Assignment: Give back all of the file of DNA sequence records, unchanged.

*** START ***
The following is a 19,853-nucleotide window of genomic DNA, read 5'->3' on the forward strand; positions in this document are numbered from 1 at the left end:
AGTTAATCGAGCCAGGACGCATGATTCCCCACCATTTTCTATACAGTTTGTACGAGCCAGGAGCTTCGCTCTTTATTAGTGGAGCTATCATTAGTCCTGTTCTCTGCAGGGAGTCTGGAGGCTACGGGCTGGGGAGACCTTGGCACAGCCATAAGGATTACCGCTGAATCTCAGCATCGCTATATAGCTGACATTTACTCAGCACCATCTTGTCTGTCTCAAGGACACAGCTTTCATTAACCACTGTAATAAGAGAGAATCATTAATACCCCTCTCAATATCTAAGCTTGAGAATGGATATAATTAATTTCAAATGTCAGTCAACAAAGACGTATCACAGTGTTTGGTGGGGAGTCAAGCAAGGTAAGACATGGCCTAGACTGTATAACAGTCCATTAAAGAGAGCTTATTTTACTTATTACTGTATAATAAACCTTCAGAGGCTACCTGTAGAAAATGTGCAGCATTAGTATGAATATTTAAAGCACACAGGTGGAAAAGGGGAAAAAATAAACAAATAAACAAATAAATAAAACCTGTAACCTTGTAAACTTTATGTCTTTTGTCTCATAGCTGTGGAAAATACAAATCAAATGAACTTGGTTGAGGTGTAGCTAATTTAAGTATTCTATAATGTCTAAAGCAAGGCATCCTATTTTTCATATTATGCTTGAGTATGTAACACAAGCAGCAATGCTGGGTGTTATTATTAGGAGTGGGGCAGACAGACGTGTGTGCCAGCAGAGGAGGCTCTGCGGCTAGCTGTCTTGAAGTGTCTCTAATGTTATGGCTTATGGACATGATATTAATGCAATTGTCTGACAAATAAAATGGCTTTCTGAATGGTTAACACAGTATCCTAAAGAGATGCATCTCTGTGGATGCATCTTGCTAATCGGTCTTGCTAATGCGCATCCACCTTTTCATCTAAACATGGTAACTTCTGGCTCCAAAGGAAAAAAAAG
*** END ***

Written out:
The following is a 19,853-nucleotide window of genomic DNA, read 5'->3' on the forward strand; positions in this document are numbered from 1 at the left end:
AGTTAATCGAGCCAGGACGCATGATTCCCCACCATTTTCTATACAGTTTGTACGAGCCAGGAGCTTCGCTCTTTATTAGTGGAGCTATCATTAGTCCTGTTCTCTGCAGGGAGTCTGGAGGCTACGGGCTGGGGAGACCTTGGCACAGCCATAAGGATTACCGCTGAATCTCAGCATCGCTATATAGCTGACATTTACTCAGCACCATCTTGTCTGTCTCAAGGACACAGCTTTCATTAACCACTGTAATAAGAGAGAATCATTAATACCCCTCTCAATATCTAAGCTTGAGAATGGATATAATTAATTTCAAATGTCAGTCAACAAAGACGTATCACAGTGTTTGGTGGGGAGTCAAGCAAGGTAAGACATGGCCTAGACTGTATAACAGTCCATTAAAGAGAGCTTATTTTACTTATTACTGTATAATAAACCTTCAGAGGCTACCTGTAGAAAATGTGCAGCATTAGTATGAATATTTAAAGCACACAGGTGGAAAAGGGGAAAAAATAAACAAATAAACAAATAAATAAAACCTGTAACCTTGTAAACTTTATGTCTTTTGTCTCATAGCTGTGGAAAATACAAATCAAATGAACTTGGTTGAGGTGTAGCTAATTTAAGTATTCTATAATGTCTAAAGCAAGGCATCCTATTTTTCATATTATGCTTGAGTATGTAACACAAGCAGCAATGCTGGGTGTTATTATTAGGAGTGGGGCAGACAGACGTGTGTGCCAGCAGAGGAGGCTCTGCGGCTAGCTGTCTTGAAGTGTCTCTAATGTTATGGCTTATGGACATGATATTAATGCAATTGTCTGACAAATAAAATGGCTTTCTGAATGGTTAACACAGTATCCTAAAGAGATGCATCTCTGTGGATGCATCTTGCTAATCGGTCTTGCTAATGCGCATCCACCTTTTCATCTAAACATGGTAACTTCTGGCTCCAAAGGAAAAAAAAG